Early Summer (1951)

I noticed that this movie was about… about pretty much nothing. It felt like a look into a normal family and their life. But of course, as we have read, during this time Japanese filmmakers had been limited substantially.

Watching this movie was quite a different experience; it felt somewhat uniform throughout. Yasujiro Ozu’s style was very obvious and “in-your-face” during the entire film. By this I mean his constantly repeated elements. He plays with depth of field so much you would think that was the only way he knew how to frame the shot. Also, a way he does this is with unimportant, unfocused objects in the foreground to the side(s) of the frame with the focus on a more distant entity. Moreover, he uses the same exact shots repeatedly, in separate scenes and occasions throughout the film where the only changing variable is the character(s). This is an example of what I’m talking about:

I’ve been here so much I know where everything is and I feel like I live here. All jokes aside, I actually enjoyed that because it familiarizes the viewer. The audience would say, “Oh, I’ve been here before” and they would know exactly where they are.

I definitely got the feeling that Ozu put a large emphasis on his actors. In addition to his depth of field, Ozu’s camera was virtually stationary throughout the whole film. The camera would only move a couple of times in the two hour span. I think Ozu wanted the viewer to focus more in the frame, rather than having eyes wander. Because of a stationary frame, the viewer, or I, rather, would pay attention more on what was going on, or on the movement. The characters are almost always the focus of the frame and the viewer has no choice but to focus on the dialogue and the body language.

Not only this, but Ozu constantly uses medium-close ups of his characters all of the same nature:

The film is littered with these MC shots of characters all with about the same distance and composition.

Something I liked about this film was that it was eclectic in a sense. I mean that at different times, it would be funny, giddy, serious, depressing, or hostile. All these feelings incorporated into one film was intriguing to me, and I wouldn’t even realize the story was building to these things; it just suddenly happened.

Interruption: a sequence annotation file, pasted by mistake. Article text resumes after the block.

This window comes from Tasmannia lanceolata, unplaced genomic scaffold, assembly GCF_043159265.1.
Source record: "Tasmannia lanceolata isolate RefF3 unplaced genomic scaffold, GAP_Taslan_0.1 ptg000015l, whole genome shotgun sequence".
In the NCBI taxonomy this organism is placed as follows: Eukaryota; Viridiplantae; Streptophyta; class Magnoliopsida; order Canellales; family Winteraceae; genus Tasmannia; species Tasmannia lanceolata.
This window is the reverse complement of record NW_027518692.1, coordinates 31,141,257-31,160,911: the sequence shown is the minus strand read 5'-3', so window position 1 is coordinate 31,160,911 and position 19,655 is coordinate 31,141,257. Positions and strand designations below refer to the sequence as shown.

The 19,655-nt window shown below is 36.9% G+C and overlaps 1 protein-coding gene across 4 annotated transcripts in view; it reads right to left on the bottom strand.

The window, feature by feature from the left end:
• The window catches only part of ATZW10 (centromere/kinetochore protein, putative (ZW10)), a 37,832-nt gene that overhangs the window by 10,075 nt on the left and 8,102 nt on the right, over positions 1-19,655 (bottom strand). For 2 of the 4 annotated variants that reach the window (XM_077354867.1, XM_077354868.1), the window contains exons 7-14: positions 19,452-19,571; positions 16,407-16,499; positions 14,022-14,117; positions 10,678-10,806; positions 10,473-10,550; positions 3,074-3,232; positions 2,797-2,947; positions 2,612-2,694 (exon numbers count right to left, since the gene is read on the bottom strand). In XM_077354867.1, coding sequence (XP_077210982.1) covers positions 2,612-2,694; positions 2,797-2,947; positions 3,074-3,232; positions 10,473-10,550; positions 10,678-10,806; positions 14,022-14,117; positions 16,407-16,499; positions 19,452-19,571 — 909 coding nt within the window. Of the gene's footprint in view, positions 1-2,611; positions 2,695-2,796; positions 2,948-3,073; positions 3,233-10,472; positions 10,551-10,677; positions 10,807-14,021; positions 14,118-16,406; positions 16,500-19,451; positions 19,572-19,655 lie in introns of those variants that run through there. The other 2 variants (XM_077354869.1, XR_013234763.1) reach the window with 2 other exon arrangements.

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5 Responses to “Early Summer (1951)”

  1. Natalie Bernabe Says:

    I like your comment about the fact that the way Ozu uses repetitive shots, especially those of the house, help us to familiarize with the characters and their lifestyle. Seriously, at the end when the parents are in Yamato with the Bakushu (which I believe is the early wheat season or something, wheat singifying the title, Early summer) I was like “This isn’t the house?!” I was so confused for the better half of that scene!

  2. Amy Herzog Says:

    This is very perceptive– we really do feel like we know every corner in that house, and feel such a range of emotions alongside the family, even though the events that unfold seem so ordinary. As difficult as this might be for some viewers to get used to, it’s really a remarkable way to tell a story.

  3. Erickson Bryan Says:

    I agree with Natalie I like how you state your observations of repetition. I also feel that the majority of films we watch shows us repetition. Repetition as we learn this year just really explains to us that it will be or is very important and has a meaning behind its appearance. I also like that you mention that this film has brought out so many emotions out of the viewer and I also experienced many feelings. Good job and your analysis are always on point.

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